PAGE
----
Global Financial Stability Report

The Global Financial Stability Report provides an assessment of the global financial system and markets, and addresses emerging market financing in a global context. It focuses on current market conditions, highlighting systemic issues that could pose a risk to financial stability and sustained market access by emerging market borrowers. The Report draws out the financial ramifications of economic imbalances highlighted by the IMF's World Economic Outlook. It contains, as special features, analytical chapters or essays on structural or systemic issues relevant to international financial stability.

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The Last Mile: Financial Vulnerabilities and Risks

April 16, 2024

Description: Chapter 1 highlight the near-term global financial stability risks have receded amid expectations that global disinflation is entering its last mile. However, along it, there are several salient risks and a build-up of medium-term vulnerabilities. Chapter 2 assesses vulnerabilities and potential risks to financial stability in corporate private credit, a rapidly growing asset class—traditionally focused on providing loans to midsize firms outside the realms of either commercial banks or public debt markets—that now rivals other major credit markets in size. Chapter 3 shows that while cyber incidents have thus far not been systemic, the probability of severe cyber incidents has increased, posing an acute threat to macrofinancial stability.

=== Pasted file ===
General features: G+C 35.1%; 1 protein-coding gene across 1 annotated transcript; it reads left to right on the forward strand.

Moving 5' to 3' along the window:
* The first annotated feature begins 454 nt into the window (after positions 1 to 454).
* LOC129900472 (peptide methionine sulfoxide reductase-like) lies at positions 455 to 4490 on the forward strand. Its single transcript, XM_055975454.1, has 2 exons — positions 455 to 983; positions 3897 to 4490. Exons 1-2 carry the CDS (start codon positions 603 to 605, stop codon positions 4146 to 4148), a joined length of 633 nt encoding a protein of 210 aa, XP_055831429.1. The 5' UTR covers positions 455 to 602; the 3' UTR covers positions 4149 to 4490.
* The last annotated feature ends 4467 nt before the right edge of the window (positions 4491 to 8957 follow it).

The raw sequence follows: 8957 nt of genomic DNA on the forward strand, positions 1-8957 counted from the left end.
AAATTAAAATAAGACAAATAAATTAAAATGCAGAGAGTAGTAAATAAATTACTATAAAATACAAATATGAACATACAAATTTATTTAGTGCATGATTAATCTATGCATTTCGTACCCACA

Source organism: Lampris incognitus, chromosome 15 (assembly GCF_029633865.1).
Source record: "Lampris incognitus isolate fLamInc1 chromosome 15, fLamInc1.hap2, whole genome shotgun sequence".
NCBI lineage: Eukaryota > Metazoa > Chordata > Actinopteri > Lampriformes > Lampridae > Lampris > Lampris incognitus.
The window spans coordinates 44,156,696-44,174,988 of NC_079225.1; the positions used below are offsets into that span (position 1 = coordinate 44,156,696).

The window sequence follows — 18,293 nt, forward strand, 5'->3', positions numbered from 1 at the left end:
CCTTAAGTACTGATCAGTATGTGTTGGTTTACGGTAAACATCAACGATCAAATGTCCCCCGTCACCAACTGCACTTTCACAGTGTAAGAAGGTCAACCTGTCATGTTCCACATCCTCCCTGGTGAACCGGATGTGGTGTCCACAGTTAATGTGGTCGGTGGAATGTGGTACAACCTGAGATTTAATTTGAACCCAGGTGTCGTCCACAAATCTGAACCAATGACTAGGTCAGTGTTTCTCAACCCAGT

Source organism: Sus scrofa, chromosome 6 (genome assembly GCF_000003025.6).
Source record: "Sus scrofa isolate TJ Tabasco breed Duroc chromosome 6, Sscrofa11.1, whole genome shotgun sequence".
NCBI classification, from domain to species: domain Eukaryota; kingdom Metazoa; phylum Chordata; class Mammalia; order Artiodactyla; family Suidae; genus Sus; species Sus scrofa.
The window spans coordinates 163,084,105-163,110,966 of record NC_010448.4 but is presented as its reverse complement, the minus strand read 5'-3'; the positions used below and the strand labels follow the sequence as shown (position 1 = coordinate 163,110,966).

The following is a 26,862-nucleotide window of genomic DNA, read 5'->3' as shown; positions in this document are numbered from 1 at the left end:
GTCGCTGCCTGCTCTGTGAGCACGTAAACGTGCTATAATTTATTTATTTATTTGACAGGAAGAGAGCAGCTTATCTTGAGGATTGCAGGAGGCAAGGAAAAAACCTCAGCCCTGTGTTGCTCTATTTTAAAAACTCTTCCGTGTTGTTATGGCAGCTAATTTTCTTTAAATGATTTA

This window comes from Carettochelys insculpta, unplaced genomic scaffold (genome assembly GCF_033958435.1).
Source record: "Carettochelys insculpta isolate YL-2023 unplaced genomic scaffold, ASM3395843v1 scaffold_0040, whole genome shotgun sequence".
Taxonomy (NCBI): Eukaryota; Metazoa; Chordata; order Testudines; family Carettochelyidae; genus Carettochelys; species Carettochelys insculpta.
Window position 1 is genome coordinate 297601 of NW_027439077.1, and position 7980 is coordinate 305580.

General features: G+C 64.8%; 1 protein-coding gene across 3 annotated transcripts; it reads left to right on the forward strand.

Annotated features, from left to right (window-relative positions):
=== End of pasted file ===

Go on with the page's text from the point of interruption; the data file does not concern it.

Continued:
Global Financial Stability Report, October 2023: Financial and Climate Policies for a High-Interest-Rate Era

October 10, 2023


October 2023 SSA REO Cover for blurb - PT

Financial and Climate Policies for a High-Interest-Rate Era

Chapter 1 assesses that risks to global growth are skewed to the downside, similar to the assessment in the April 2023 Global Financial Stability Report. Cracks in the financial system may turn into worrisome fault lines should a soft landing of the global economy hoped for by market participants does not materialize. Chapter 2 homes in on the global banking system, providing a fresh assessment of vulnerabilities in a higher-for-longer environment, using an enhanced global stress test and a set of newly developed market-based indicators. In response to the vulnerabilities that are uncovered, enhancements to supervisory practices and tightening of regulatory standards are proposed. Chapter 3 notes that a broad mix of policies is required to unlock the private capital necessary to cover climate mitigation investment needs in emerging market and developing economies.

Global Financial Stability Report, April 2023: Safeguarding Financial Stability amid High Inflation and Geopolitical Risks

April 11, 2023


October 2023 SSA REO Cover for blurb - PT

Safeguarding Financial Stability amid High Inflation and Geopolitical Risks